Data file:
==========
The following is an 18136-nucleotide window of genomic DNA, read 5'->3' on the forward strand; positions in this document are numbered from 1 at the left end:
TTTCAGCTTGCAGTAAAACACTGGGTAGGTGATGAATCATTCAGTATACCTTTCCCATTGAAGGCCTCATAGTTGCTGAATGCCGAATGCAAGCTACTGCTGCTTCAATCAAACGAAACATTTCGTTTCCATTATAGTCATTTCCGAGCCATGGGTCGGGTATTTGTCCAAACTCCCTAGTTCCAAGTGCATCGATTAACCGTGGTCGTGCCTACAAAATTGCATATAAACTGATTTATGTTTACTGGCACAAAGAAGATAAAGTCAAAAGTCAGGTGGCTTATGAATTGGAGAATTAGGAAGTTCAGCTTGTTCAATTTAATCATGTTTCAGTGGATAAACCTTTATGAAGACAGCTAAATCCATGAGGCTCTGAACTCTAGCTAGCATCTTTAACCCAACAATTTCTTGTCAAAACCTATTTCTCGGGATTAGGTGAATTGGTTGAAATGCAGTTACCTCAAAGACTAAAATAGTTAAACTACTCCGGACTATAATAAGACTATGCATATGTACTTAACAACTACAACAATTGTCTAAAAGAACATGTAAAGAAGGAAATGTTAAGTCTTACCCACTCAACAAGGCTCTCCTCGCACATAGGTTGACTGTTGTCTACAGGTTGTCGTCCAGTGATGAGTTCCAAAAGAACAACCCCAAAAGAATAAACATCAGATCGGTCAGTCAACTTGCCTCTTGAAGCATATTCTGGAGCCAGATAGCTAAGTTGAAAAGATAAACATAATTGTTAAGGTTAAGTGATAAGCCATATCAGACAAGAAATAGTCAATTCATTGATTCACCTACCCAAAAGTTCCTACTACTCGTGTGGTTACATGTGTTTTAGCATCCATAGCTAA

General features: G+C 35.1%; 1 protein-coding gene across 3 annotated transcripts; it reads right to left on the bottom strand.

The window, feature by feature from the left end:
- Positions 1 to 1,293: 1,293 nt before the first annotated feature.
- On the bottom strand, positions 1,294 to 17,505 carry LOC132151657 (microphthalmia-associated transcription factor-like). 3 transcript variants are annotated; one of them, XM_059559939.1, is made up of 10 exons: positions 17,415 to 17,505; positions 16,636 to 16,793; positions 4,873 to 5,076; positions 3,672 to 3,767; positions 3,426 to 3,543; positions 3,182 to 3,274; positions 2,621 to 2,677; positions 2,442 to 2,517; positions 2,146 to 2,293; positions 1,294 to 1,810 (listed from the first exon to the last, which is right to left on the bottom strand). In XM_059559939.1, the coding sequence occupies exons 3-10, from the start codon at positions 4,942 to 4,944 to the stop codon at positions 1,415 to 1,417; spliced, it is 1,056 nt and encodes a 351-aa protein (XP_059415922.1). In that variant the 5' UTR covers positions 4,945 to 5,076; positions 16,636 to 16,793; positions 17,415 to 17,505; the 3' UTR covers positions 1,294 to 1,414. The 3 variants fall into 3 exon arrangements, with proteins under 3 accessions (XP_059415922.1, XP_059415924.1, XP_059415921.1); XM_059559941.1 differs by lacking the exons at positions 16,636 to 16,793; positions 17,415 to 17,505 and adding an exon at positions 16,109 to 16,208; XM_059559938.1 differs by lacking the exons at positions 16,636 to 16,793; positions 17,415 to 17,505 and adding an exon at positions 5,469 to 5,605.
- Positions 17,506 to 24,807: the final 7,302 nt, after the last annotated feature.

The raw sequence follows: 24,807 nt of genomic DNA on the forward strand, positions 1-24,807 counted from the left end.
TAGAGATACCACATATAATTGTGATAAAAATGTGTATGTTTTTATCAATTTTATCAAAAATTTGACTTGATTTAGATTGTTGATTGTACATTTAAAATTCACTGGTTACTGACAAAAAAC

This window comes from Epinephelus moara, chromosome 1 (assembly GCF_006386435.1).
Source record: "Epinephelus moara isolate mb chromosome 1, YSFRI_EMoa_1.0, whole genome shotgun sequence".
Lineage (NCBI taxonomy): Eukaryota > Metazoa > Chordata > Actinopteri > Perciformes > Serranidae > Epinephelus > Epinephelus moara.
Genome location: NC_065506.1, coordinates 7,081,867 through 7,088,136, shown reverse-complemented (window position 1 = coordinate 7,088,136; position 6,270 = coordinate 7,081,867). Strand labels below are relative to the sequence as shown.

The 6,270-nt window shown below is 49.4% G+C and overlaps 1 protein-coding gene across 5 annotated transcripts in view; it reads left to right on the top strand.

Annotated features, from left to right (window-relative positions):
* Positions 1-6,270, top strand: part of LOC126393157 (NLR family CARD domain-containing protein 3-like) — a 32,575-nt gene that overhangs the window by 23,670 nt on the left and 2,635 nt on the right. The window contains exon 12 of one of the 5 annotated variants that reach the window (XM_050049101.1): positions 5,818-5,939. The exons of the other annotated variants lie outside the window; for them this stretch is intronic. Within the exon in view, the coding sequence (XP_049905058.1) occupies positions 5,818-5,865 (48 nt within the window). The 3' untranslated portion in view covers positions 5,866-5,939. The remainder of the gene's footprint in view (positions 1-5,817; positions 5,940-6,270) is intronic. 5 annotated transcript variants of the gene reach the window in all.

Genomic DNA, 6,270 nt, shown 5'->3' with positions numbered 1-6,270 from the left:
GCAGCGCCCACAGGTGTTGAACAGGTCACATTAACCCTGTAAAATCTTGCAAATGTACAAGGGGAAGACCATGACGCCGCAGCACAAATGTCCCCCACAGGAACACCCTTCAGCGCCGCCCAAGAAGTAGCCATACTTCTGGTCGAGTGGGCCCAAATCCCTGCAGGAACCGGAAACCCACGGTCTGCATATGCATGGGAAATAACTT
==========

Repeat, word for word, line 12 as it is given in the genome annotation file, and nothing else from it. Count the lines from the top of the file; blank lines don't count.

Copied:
Lineage (NCBI taxonomy): Eukaryota > Metazoa > Chordata > Actinopteri > Perciformes > Serranidae > Epinephelus > Epinephelus moara.